The remaking of the original Shaka Zulu. Born a bastard buried a king. Shaka was the first true King of the Zulus; a military genius and political strategist, who knitted together scattered... See full summary »
In a country of 1.2 billion people and in a sport with billions of fans worldwide, there has yet to be a single Indian-born player drafted in the NBA. One in a Billion follows the global ... See full summary »
Balbir Singh Bhamara,
Satnam Singh Bhamara
Policemen Ali Sokhela and Brian Epkeen investigate the brutal murder of a young white woman, apparently provoked by the availability of a new illegal drug and somehow connected to the disappearance of black street children.
Framed around Queen Victoria's decision on England's political stance towards the Zulu Nation, this mini-series details King Shaka's rise and fall with mythic detail. Prophecy is mixed with recorded fact regarding Shaka's birth, exile, innovations in warfare, assumption of the throne, building of the Zulu Empire, first contact with Europe and the events that lead to his downfall.Written by
Renee Ann Byrd <firstname.lastname@example.org>
This Crawford Production has been rescaned from a negative print and reframed for a 16:9 presentation and aired on the WIN Network in Australia in November 2017. See more »
[their final meeting before Shaka's return to his capital, where Shaka will be assassinated by his own aunt]
... Tell me - How do you catch a monkey?
Lt. Francis Farewell:
Well, a gourd is used... with a narrow neck. Bait is dropped into the gourd: a piece of fruit, or - or something shiny. The monkey puts his hand into the gourd to get the bait, and then he's trapped... because he can't get his fist out.
Once he realizes he's trapped, why doesn't the monkey let go of the bait?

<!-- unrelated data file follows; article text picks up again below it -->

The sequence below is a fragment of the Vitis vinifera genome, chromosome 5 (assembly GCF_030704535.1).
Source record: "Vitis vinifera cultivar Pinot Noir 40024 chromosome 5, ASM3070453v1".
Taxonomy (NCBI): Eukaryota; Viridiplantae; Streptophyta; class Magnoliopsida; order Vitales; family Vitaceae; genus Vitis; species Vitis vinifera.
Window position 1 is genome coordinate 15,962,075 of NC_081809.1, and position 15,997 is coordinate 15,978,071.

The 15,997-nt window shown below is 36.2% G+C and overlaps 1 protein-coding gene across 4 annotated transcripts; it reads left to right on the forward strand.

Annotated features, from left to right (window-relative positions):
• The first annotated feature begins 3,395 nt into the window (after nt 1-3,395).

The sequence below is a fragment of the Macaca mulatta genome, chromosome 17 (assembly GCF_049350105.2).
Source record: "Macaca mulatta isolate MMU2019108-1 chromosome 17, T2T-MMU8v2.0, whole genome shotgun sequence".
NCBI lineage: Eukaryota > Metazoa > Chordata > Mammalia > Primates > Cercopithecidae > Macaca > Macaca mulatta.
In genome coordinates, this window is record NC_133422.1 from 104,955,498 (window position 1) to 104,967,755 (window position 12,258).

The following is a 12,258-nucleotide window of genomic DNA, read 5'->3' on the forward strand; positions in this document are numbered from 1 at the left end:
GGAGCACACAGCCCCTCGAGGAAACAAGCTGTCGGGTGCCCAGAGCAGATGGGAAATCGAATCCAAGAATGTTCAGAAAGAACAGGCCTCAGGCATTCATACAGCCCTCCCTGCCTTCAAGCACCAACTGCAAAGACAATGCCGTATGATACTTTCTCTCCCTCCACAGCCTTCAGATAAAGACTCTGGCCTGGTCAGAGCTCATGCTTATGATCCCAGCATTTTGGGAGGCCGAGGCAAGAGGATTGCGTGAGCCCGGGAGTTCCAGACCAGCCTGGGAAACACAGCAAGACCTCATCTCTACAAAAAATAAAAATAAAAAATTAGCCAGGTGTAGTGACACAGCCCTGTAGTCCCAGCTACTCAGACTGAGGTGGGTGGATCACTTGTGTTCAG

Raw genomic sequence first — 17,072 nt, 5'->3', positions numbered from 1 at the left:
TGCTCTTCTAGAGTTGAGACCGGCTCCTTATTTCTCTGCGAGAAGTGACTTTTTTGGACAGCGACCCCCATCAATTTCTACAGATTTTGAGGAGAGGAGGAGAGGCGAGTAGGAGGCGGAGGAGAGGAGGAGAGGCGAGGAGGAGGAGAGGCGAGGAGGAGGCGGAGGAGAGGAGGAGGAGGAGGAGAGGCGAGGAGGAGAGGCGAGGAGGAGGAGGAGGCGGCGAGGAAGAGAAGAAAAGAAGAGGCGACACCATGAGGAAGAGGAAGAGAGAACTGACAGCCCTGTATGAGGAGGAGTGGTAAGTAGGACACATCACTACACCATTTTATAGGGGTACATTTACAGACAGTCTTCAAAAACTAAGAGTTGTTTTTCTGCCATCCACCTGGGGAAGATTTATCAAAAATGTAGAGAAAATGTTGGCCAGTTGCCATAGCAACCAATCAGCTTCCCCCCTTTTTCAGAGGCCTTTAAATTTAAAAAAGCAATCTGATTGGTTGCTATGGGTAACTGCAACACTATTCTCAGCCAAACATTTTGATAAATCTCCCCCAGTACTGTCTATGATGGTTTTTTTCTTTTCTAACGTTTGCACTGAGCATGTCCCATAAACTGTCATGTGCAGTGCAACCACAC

Lt. Francis Farewell:
Because his greed makes him blind.
[...] See more »
Also released on video in an edited, 'feature length' version. See more »
Great action, atmosphere, acting: great miniseries
Although not a despot known to many, Shaka Zulu controlled an empire at the height of his power comparable to that of Napolean and was as brutal as Vlad the Impaler; this miniseries very successfully shows his rise to power, relationship with British envoys, and eventual fall.
As the mini-series opens, a solemn South African representative listens to the British elite, including Queen Victoria, belittle his people and then begs them to let his people keep their sovereignty. The series then flashbacks to the British embassy going to meet Shaka, running into trouble, and eventually earning his trust after an assassination attempt. The series then flashbacks to his rise to power from a young boy to the most powerful man on the continent of Africa. The flashbacks never get confusing, the story is always well told. The cinematography is brilliant, the acting (especially by Henry Cele in the title role) is very competent, and the characters are very compelling.
The series has a little something for everyone, although I think it would appeal more to history buffs like myself. In addition, there is substantial amounts of nudity, as most of the African women go around topless. While the nudity didn't detract from the narrative or become gratutitious, it is something to think about before letting younger viewers watch.
All in all i heartily recommend this mini-series, whether for a really, really rainy day or an hour at at time after work.
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